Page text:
The very day after delivering my letters, Mr. Y.... called on me, and showed me the lions of the town. Many of them, all indeed, were interesting, but I pass them by, and shall only linger a short time at the Court of Sessions, which is the supreme civil court of Scotland. This, with the High Court of Justitiary — the supreme criminal court — forms the College of Justice, and constitutes the supreme judicial system of Scotland. Their sessions are held in the old Parliament House, situated in the center of the Old Town.
We entered a large Gothic hall, opening, as I observed, into various contiguous apartments. Here I saw a considerable number of persons, mostly lawyers and their clients — some sauntering, some meditating — some gathered in groups and conversing together. I noticed that many of the former, and more especially the older members of the bar, wore gowns and wigs; others wore gowns only, and still others were in the ordinary dress. I afterward was told that it was wholly at the option of individuals to adopt this costume, or not; in general, it was regarded as going out of fashion. There was a large number of people distributed through the several apartments, and in the grand hall there was a pervading hum of voices which seemed to rise and rumble and die away amid the groinings of the roof above.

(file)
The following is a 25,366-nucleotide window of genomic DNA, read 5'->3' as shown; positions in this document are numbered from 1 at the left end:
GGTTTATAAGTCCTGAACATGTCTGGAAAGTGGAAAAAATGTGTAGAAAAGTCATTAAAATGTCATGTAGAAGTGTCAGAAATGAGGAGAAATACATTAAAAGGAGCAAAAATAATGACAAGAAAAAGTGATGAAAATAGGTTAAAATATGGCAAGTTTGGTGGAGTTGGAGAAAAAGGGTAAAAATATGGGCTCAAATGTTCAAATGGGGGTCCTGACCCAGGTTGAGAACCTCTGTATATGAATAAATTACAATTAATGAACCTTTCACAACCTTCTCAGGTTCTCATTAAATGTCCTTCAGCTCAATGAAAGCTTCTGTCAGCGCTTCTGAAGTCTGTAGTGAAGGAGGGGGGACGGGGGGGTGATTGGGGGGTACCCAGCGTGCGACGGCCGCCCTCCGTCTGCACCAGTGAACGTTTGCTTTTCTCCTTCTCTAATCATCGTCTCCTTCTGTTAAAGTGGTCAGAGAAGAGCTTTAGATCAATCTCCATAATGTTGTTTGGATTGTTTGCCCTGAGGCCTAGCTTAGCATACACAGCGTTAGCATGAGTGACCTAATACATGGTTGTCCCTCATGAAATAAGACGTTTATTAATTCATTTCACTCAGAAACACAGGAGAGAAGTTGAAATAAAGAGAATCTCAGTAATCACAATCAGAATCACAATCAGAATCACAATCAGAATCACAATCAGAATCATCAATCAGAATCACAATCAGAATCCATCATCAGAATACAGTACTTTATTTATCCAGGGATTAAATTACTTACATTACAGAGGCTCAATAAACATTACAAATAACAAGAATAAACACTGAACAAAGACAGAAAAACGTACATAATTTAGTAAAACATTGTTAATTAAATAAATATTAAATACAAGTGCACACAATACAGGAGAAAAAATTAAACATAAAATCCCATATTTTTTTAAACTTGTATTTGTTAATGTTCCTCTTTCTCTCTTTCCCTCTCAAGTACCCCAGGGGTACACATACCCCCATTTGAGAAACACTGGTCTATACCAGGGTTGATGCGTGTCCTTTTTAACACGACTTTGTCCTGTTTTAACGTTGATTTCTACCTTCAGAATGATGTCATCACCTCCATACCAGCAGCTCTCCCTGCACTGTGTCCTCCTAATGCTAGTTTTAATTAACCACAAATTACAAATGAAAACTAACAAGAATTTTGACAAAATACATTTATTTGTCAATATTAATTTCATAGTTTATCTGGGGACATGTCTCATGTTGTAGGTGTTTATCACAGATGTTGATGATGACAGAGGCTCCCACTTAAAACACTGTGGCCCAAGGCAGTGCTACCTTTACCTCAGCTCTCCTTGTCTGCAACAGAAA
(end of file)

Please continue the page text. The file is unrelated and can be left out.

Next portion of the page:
Among the persons in this hall, a man some thirty years of age, tall and handsome, dressed in a gown but without the wig, attracted my particular attention. He was walking apart, and there was a certain look of coldness and haughtiness about him. Nevertheless, for some undefinable reason, he excited in me a lively curiosity. I observed that his eye was dark and keen, his hair nearly black, and though cut short, slightly curled. He carried his head erect, its largely developed corners behind, giving him an air of self-appreciation. His features were small, but sharply defined; his lips were close, and slightly disdainful and sarcastic in their expression.
There was a striking combination of energy and elegance in the general aspect of this person; yet over all, I must repeat, there was something also of coldness and pride. Upon his face, expressive of vigor and activity — mental and physical — there was a visible tinge of discontent.
"Who is that gentleman?" said I, to my guide.
"That large, noble-looking person, with a gown and wig? That is Cranstoun, one of our first lawyers, and the brother-in-law of Dugald Stuart."
"No: that person beyond and to the left? He is without a wig."
"Oh, that's Cockburn — a fiery whig, and one of the keenest fellows we have at the bar."
"Yes: but I mean that younger person, near the corner."
"Oh, that small, red-faced, freckled man? Why that's Moncrief — a very sound lawyer. His father, Sir Harry Moncrief, is one of the most celebrated divines in Scotland."
"No, no: it is that tall, handsome, proud-looking person, walking by himself.
"Oh, I see: that's Lockhart — Sir Walter Scott's son-in-law. Would you like to know him?"
And so I was introduced to a man who, at that time, was hardly less an object of interest to me than Scott himself. Though a lawyer by profession, he had devoted himself to literature, and was now in the very height of his career. "Peter's Letters to his Kinsfolk," "Valerius," and other works, had given him a prominent rank as a man of talent; and besides, in 1820, he had married the eldest daughter of the "Great Unknown." My conversation with him was brief at this time, but I afterward became well acquainted with him.